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The Pentagram of Venus



Venus, the goddess of love, beauty, pleasure, desire and fertility, is she our most favoured planet?!


Like Mercury, Venus is known as an inferior planet, which means that its orbital plane around the Sun lies inside the orbit of Earth. Therefore, the Earth can never come between Venus and the Sun. From our geocentric perspective, we can plot the orbital pattern of Venus in relation to the Sun, which is known as a synodic cycle.


Venus and the Earth have a near orbital resonance of approximately 13:8 [1]. This means that the orbits of Venus and the Earth meet at almost the same location once every 8 Earth orbits, which equals once every 13 Venus orbits. It is within this 8 year cycle that the Venus pentagram is created by the 5 Superior Conjunctions (when Venus is behind the Sun from the perspective of Earth) that fall within it.


From an areal view of the solar system (and the astrological chart wheel), a pentagram is created if a line is drawn from each Superior Conjunction as they occur in order, completing the pentagram by drawing a line back to the start of the next cycle [2]. The orbital resonance is not exact; Venus and Earth start each 8 year cycle at approximately 2.5 degrees earlier than that of the cycle previous. Gradually over time, the degree points of the Superior Conjunctions move in retrograde through the zodiac, and they each take 100 years or so to move into a new zodiac sign. N.B. The same pentagram pattern can also be mapped from the Inferior Conjunctions, when Venus is in front of the Sun. The astrologer Arielle Guttman refers to each Inferior Conjunction as a "Venus Star Point" and has produced a significant amount of research into the significance of this pattern.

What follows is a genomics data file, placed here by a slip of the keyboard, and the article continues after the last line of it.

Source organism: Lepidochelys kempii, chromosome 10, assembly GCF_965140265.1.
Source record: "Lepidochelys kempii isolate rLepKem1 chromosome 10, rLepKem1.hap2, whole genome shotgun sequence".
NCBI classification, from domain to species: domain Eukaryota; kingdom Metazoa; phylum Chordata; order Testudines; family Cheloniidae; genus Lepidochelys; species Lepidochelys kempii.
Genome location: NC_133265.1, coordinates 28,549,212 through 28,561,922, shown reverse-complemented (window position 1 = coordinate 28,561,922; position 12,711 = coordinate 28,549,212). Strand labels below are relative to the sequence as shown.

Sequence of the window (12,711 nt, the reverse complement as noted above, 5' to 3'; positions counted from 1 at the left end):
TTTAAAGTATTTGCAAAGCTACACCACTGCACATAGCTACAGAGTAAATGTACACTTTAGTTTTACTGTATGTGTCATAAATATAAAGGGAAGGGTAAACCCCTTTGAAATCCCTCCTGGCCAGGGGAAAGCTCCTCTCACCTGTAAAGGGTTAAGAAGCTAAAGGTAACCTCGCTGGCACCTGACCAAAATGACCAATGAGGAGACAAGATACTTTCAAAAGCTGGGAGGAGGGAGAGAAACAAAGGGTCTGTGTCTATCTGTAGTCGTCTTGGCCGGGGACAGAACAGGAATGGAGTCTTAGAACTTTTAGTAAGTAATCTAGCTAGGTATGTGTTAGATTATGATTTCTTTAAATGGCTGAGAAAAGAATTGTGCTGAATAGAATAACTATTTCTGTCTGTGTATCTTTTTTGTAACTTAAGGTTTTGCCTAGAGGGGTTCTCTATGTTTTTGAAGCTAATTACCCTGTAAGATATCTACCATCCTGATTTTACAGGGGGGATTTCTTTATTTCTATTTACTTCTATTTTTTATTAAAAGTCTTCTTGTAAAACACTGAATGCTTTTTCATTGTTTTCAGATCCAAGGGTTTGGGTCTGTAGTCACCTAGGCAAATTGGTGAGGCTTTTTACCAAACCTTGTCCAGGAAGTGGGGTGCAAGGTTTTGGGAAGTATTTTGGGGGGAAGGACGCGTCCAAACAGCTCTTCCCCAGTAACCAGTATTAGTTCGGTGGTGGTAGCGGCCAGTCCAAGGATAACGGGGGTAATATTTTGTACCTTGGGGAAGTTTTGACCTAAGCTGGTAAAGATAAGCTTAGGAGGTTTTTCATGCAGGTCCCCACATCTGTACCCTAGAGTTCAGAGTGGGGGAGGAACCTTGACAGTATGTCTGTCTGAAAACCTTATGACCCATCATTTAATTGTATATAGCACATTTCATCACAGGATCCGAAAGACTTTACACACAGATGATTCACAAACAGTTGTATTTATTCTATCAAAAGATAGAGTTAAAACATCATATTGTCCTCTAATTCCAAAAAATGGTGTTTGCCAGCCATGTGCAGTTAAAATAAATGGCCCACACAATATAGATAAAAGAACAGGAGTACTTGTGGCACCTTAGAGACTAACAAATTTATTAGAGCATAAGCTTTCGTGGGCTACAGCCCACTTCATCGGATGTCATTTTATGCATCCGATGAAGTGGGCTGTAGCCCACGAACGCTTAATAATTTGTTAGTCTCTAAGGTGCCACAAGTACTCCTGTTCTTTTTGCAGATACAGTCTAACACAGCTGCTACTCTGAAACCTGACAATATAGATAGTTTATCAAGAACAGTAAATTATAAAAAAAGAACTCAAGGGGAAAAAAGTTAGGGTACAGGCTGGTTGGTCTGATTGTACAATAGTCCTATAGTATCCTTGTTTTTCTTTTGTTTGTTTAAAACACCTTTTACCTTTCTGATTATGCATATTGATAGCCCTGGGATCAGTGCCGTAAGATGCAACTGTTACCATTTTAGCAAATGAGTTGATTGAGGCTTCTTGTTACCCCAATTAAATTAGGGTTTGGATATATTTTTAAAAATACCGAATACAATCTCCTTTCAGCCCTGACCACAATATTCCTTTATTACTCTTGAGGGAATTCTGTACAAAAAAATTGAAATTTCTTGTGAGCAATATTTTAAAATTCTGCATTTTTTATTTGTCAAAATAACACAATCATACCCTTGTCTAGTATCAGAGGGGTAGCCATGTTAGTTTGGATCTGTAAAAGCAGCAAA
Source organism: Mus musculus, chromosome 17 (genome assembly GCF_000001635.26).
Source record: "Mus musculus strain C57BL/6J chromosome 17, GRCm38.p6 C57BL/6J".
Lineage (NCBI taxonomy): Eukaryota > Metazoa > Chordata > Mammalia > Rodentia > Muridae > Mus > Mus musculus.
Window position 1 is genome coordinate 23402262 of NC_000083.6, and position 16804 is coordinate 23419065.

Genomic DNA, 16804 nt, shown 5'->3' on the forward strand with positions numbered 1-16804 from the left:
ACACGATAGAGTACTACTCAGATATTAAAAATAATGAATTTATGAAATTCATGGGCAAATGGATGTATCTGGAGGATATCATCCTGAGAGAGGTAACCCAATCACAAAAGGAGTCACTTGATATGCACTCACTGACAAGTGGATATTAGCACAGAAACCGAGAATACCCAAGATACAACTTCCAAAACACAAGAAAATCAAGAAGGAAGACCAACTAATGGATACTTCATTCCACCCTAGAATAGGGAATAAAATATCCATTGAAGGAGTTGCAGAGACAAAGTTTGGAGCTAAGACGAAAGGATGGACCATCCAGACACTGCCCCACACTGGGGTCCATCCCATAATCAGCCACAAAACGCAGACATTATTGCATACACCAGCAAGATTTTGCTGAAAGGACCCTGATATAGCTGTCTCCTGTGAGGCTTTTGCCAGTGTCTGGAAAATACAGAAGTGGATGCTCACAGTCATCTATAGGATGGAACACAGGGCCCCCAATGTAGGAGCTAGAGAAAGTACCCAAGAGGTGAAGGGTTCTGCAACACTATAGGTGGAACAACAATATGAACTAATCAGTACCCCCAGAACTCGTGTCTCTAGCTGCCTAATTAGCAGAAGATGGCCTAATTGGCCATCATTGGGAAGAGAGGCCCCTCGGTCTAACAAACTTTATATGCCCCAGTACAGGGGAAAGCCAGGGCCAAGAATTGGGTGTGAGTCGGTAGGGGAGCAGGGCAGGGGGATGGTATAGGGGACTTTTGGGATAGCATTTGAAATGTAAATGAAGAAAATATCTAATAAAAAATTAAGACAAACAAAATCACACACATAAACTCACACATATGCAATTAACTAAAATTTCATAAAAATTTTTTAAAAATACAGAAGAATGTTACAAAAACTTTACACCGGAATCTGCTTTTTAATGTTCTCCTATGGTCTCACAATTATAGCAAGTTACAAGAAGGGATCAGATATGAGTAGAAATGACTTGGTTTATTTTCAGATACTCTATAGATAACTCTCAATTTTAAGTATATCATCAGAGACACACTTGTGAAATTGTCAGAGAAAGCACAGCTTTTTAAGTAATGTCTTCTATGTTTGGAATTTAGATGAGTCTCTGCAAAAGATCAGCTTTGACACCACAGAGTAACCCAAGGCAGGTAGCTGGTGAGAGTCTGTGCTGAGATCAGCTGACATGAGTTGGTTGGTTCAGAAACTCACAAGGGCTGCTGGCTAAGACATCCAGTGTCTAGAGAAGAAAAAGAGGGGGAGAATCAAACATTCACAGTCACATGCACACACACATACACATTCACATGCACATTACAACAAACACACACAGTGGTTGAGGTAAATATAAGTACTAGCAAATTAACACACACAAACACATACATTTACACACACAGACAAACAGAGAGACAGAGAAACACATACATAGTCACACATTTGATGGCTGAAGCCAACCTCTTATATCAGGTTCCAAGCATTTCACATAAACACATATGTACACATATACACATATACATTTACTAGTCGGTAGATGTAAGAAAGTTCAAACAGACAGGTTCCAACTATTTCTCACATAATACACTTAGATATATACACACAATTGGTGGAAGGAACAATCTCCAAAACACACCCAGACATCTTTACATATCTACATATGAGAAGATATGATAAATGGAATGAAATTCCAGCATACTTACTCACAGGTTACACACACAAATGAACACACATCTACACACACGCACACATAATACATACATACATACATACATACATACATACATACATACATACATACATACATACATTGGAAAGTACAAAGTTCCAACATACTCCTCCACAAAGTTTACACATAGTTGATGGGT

The chart below displays the approximate positions of the Superior Conjunctions of Venus for the years 2022 - 2030 for London and nearby timezones, which mark a five pointed star.




  • 22nd October 2022 - 29 degrees 27 mins Libra

  • 4th June 2024 - 14 degrees 30 mins Gemini

  • 6th January 2026 - 16 degrees 22 mins Capricorn

  • 12th August 2027 - 19 degrees 7 mins Leo

  • 23rd March 2029 - 3 degrees 29 mins Aries

  • 20th October 2030 - 27 degrees 6 mins Libra




The Synodic Cycle of Venus


Venus begins a synodic cycle at the Superior Conjunction, when Venus is directly behind the Sun from the perspective of Earth and therefore hidden. As Venus travels along its orbit, it appears from behind the Sun, and in the Northern Hemisphere, Venus becomes an evening star and is visible on the Western horizon after sunset. At this stage, Venus is now far enough away from the Sun’s glare to be seen from Earth, and is moving away from the Sun in the zodiac. Each successive night, Venus is seen higher and higher above the horizon after sunset, and eventually completes the first phase of its cycle at Maximum Elongation East, when Venus is at its maximum distance from the Sun (from Earth’s perspective), which is 48 degrees. Therefore, Venus can never be more than two zodiac signs away from the Sun. At Maximum Elongation East, Venus is moving through the zodiac at the same pace as the Sun, and soon after this, the orbit of Venus starts to approach the Earth, and the progression of its position in the night sky and the zodiac slows down, until it appears to remain in the same position for two consecutive nights. This is known as Stationary Retrograde. Then, as Venus approaches the path where its orbit falls between the Sun and the Earth, its position starts to backtrack Westwards through the sky night by night - this is Venus Retrograde. Venus is now reversing along the zodiac and appears to be moving back towards to the Sun. Its position moves closer and closer to the horizon at each sunset before finally loosing visibility by passing in front of the Sun’s glare. This meeting with the Sun is the Inferior Conjunction, when Venus (retrograde) lines up directly in-between the Sun and the Earth, marking the middle of the cycle.